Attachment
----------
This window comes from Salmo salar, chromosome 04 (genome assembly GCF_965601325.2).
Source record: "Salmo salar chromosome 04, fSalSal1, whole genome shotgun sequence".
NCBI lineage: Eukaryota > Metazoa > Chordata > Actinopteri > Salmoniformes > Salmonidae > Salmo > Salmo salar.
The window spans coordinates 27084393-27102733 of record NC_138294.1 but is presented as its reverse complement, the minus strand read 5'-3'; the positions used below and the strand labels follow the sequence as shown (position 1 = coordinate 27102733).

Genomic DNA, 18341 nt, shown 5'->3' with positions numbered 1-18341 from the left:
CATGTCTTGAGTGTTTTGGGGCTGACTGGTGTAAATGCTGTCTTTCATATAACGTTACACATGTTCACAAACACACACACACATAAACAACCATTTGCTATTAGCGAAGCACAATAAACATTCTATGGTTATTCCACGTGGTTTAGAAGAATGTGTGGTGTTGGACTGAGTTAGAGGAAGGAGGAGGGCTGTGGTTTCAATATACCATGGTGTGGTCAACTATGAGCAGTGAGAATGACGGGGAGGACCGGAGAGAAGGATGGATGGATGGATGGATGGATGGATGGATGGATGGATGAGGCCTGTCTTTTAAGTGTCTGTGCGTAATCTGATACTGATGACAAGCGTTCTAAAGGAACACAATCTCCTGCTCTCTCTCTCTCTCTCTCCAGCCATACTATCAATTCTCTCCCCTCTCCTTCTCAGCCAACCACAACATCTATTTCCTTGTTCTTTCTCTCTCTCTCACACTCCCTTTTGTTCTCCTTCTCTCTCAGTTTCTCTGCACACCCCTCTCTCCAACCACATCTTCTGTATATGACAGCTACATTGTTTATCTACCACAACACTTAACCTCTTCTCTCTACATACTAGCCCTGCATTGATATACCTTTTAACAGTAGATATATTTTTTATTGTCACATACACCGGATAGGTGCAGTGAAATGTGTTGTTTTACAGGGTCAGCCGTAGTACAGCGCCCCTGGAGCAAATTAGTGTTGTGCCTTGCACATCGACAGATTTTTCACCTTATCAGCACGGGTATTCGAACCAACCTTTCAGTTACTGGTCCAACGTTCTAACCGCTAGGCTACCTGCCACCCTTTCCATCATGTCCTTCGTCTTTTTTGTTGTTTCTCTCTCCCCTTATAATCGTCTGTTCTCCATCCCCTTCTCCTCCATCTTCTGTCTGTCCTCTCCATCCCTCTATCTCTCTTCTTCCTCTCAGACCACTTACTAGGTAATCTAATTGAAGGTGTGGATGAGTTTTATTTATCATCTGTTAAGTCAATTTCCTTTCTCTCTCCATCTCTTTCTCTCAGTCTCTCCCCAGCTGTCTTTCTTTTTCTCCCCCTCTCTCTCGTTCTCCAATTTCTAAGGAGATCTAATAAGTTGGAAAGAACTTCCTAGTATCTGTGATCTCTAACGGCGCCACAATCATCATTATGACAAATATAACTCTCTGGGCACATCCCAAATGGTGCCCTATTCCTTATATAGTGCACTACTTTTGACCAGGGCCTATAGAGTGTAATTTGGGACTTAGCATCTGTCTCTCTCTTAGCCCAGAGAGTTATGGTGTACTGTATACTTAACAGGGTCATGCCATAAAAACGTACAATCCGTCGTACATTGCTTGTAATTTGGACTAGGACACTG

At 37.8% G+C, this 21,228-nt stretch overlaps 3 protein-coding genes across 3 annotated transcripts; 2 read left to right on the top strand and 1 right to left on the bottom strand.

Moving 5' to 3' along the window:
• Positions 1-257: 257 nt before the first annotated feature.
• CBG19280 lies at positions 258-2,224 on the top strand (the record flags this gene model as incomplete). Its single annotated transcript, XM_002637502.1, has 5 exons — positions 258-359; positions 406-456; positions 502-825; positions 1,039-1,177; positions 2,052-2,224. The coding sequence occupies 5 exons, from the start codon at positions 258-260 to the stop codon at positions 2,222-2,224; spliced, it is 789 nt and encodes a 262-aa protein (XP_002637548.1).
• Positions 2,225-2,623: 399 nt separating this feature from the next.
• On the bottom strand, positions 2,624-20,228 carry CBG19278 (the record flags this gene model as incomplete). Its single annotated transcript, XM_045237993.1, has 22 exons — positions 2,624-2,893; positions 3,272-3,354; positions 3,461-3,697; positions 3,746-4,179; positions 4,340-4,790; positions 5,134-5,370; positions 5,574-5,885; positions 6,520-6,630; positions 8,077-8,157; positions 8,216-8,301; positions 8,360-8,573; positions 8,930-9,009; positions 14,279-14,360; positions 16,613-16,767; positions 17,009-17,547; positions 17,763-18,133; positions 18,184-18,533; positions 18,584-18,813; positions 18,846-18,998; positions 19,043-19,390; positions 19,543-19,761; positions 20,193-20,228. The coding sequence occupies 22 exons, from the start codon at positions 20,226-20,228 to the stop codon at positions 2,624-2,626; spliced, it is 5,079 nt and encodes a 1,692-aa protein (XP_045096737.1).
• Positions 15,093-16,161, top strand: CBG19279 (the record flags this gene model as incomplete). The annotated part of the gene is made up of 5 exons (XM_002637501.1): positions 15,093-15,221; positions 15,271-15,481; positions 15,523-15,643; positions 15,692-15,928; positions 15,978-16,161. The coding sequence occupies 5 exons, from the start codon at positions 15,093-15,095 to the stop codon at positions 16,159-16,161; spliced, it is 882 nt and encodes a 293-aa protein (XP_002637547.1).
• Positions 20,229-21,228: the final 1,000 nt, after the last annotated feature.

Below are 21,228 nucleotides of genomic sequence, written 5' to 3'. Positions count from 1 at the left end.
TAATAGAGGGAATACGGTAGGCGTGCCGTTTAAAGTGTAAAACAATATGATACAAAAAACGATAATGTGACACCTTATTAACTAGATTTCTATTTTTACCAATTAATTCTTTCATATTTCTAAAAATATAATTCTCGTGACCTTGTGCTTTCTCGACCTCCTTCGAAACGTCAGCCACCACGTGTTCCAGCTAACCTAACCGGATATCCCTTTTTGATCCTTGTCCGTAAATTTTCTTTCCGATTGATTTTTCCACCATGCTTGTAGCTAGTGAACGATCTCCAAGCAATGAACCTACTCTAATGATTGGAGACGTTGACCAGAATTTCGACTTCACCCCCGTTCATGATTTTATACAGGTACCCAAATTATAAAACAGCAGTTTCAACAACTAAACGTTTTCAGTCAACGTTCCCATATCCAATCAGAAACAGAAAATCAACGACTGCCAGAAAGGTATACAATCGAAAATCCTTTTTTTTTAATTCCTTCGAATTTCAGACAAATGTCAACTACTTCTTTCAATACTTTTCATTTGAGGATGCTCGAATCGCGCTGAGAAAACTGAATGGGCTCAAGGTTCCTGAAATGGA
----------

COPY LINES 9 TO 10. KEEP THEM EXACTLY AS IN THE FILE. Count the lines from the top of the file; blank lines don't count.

• Positions 1-257: 257 nt before the first annotated feature.
• CBG19280 lies at positions 258-2,224 on the top strand (the record flags this gene model as incomplete). Its single annotated transcript, XM_002637502.1, has 5 exons — positions 258-359; positions 406-456; positions 502-825; positions 1,039-1,177; positions 2,052-2,224. The coding sequence occupies 5 exons, from the start codon at positions 258-260 to the stop codon at positions 2,222-2,224; spliced, it is 789 nt and encodes a 262-aa protein (XP_002637548.1).